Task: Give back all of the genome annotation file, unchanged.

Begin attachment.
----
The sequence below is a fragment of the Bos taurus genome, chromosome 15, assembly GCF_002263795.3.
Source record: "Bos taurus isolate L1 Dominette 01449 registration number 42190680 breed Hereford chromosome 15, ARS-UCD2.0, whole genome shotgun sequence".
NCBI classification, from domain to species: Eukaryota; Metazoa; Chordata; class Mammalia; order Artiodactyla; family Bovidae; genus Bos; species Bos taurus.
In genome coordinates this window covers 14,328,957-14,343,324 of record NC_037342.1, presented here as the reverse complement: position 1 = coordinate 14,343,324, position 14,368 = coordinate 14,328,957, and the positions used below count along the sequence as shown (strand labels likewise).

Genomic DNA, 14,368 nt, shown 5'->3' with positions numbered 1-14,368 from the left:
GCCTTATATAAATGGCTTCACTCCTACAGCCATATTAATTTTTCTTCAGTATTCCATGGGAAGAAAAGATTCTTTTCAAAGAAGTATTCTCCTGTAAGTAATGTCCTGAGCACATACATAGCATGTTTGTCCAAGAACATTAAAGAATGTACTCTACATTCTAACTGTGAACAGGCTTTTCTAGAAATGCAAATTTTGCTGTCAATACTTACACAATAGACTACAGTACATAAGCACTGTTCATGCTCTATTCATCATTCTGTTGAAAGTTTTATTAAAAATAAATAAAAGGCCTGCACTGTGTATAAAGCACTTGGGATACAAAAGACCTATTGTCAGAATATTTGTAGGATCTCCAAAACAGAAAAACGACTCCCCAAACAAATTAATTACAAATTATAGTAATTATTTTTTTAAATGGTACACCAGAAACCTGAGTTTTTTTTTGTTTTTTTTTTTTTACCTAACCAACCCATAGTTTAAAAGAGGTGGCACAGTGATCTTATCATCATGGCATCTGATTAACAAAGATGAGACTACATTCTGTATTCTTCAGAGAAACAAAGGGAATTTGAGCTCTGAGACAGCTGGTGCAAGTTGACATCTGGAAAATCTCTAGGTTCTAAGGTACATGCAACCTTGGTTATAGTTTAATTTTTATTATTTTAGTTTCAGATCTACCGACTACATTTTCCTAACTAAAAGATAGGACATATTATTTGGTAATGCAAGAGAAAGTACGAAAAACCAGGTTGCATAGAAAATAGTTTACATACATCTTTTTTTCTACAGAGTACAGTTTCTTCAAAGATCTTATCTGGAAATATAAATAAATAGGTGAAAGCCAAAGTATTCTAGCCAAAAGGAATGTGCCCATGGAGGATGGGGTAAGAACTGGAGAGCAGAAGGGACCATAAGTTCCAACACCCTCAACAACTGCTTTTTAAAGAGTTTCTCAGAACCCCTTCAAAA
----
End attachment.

The sequence below is a fragment of the Bos taurus genome, chromosome 15, assembly GCF_002263795.3.
Source record: "Bos taurus isolate L1 Dominette 01449 registration number 42190680 breed Hereford chromosome 15, ARS-UCD2.0, whole genome shotgun sequence".
NCBI classification, from domain to species: Eukaryota; Metazoa; Chordata; class Mammalia; order Artiodactyla; family Bovidae; genus Bos; species Bos taurus.
In genome coordinates this window covers 14,328,957-14,343,324 of record NC_037342.1, presented here as the reverse complement: position 1 = coordinate 14,343,324, position 14,368 = coordinate 14,328,957, and the positions used below count along the sequence as shown (strand labels likewise).

Genomic DNA, 14,368 nt, shown 5'->3' with positions numbered 1-14,368 from the left:
GCCTTATATAAATGGCTTCACTCCTACAGCCATATTAATTTTTCTTCAGTATTCCATGGGAAGAAAAGATTCTTTTCAAAGAAGTATTCTCCTGTAAGTAATGTCCTGAGCACATACATAGCATGTTTGTCCAAGAACATTAAAGAATGTACTCTACATTCTAACTGTGAACAGGCTTTTCTAGAAATGCAAATTTTGCTGTCAATACTTACACAATAGACTACAGTACATAAGCACTGTTCATGCTCTATTCATCATTCTGTTGAAAGTTTTATTAAAAATAAATAAAAGGCCTGCACTGTGTATAAAGCACTTGGGATACAAAAGACCTATTGTCAGAATATTTGTAGGATCTCCAAAACAGAAAAACGACTCCCCAAACAAATTAATTACAAATTATAGTAATTATTTTTTTAAATGGTACACCAGAAACCTGAGTTTTTTTTTGTTTTTTTTTTTTTACCTAACCAACCCATAGTTTAAAAGAGGTGGCACAGTGATCTTATCATCATGGCATCTGATTAACAAAGATGAGACTACATTCTGTATTCTTCAGAGAAACAAAGGGAATTTGAGCTCTGAGACAGCTGGTGCAAGTTGACATCTGGAAAATCTCTAGGTTCTAAGGTACATGCAACCTTGGTTATAGTTTAATTTTTATTATTTTAGTTTCAGATCTACCGACTACATTTTCCTAACTAAAAGATAGGACATATTATTTGGTAATGCAAGAGAAAGTACGAAAAACCAGGTTGCATAGAAAATAGTTTACATACATCTTTTTTTCTACAGAGTACAGTTTCTTCAAAGATCTTATCTGGAAATATAAATAAATAGGTGAAAGCCAAAGTATTCTAGCCAAAAGGAATGTGCCCATGGAGGATGGGGTAAGAACTGGAGAGCAGAAGGGACCATAAGTTCCAACACCCTCAACAACTGCTTTTTAAAGAGTTTCTCAGAACCCCTTCAAAA